While influenced by methods used in the yeshiva and in the university, non—religious Torah study includes the use of new tools that are not part of the accepted hermeneutic tradition of the exegetic literature. These include Feminist , and post-modernist criticism, historic, sociological and psychological analyses, and literary analysis. Young adults spend a year studying Torah in the Land of Israel.
Regardless of when during the year a king was appointed, on the first of Nissan, his second year began. The practical import of this convention is that in the ancient world, documents were dated according the year of the rule of monarch. Failure to date a document properly rendered it invalid, and one could not collect payment on a loan if the document had the wrong Year of the King as its date. Without resolving not to sin again, our fasting on Yom Kippur is little more than empty ritual.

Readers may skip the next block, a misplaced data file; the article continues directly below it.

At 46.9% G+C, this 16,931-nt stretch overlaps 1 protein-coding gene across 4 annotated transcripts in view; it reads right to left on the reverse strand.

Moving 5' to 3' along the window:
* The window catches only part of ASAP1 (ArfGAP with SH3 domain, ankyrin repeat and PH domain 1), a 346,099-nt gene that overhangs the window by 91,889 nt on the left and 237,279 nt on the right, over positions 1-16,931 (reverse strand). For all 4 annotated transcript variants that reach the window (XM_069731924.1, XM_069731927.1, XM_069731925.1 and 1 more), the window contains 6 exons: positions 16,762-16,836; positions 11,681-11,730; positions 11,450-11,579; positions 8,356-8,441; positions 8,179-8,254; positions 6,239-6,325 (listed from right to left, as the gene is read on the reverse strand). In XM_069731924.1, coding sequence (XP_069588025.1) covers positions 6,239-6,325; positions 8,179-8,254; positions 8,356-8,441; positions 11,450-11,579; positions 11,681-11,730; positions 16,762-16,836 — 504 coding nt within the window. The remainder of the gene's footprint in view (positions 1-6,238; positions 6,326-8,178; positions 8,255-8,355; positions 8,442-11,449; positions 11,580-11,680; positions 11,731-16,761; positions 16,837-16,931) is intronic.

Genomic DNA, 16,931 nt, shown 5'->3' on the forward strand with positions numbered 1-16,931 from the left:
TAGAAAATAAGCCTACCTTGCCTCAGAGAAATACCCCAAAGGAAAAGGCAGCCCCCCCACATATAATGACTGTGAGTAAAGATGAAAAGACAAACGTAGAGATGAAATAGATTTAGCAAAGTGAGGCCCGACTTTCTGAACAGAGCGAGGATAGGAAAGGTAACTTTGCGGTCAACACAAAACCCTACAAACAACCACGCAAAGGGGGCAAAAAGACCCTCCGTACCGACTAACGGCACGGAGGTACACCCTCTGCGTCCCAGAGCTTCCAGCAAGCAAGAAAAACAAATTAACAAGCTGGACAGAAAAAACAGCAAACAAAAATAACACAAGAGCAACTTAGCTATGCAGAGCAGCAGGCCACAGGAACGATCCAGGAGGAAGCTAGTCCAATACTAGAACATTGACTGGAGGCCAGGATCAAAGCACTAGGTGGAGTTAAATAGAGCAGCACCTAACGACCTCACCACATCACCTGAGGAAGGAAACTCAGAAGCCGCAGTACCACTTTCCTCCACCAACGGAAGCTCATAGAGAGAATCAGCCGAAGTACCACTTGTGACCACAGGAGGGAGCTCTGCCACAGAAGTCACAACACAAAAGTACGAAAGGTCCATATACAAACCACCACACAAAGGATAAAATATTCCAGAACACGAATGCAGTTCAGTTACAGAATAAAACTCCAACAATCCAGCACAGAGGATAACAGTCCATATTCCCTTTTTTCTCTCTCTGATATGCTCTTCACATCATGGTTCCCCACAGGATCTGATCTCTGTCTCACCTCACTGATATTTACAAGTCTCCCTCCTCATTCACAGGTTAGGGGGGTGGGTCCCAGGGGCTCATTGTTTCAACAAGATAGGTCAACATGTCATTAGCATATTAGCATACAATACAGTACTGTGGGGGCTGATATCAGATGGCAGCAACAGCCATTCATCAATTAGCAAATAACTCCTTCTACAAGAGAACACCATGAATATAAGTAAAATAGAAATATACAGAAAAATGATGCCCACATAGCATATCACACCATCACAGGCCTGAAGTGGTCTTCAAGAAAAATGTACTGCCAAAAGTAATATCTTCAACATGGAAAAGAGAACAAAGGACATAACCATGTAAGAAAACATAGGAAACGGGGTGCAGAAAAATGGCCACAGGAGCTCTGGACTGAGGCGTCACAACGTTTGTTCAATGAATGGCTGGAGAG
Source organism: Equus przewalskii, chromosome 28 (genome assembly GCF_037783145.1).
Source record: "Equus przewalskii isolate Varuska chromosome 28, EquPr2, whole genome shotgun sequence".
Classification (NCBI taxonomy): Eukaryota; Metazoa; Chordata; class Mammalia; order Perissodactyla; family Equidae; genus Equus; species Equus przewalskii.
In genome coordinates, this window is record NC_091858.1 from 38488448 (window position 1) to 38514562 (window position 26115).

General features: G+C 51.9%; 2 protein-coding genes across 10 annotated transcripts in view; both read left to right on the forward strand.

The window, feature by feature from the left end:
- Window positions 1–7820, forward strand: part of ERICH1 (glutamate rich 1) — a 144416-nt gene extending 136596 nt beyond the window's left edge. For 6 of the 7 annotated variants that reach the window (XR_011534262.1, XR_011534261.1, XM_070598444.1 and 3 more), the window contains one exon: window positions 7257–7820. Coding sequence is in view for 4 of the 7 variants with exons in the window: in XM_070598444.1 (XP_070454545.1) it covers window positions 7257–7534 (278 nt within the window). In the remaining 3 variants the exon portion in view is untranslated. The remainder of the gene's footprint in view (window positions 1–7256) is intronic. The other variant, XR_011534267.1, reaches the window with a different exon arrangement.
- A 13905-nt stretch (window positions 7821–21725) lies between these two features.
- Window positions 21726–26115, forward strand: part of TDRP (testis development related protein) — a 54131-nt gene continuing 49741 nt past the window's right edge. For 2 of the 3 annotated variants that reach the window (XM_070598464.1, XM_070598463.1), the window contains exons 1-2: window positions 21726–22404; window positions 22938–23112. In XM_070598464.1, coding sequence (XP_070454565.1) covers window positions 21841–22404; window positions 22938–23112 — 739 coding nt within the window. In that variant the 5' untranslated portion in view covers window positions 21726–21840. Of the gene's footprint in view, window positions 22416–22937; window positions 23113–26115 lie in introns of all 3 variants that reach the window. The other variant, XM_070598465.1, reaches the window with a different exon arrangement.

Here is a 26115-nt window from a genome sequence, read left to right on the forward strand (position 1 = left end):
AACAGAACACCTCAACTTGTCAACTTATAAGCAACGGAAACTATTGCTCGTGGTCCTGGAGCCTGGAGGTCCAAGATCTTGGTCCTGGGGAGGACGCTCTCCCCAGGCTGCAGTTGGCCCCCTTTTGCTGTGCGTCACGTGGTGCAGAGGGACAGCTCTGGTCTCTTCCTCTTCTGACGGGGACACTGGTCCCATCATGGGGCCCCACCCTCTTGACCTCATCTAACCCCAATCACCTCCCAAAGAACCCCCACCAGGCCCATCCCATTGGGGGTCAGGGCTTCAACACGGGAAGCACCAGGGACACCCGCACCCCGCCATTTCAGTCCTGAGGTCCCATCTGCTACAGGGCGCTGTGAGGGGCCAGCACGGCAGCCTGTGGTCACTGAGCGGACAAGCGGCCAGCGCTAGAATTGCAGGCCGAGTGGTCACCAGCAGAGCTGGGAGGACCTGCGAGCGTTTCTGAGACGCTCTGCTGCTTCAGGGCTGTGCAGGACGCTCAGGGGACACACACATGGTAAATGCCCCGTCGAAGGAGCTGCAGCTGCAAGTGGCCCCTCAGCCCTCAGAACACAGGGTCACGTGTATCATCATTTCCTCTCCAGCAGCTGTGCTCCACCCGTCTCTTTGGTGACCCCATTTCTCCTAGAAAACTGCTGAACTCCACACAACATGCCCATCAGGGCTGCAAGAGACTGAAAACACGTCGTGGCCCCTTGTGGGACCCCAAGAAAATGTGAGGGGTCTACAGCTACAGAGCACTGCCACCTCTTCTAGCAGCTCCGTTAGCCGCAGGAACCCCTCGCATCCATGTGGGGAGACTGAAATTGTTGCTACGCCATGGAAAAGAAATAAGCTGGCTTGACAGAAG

Further, although they are generally neglected today, our tradition suggests special prayers be said on the last day of every month, which is known as Yom Kippur katan. One of the rituals performed as the old year comes to an end is a retrospective of the year gone by and predictions for the future. The common practice of newspapers listing notables that have departed this world in the past year is a beautiful idea.
Recalling their lives is meant to inspire us to live up to our potential.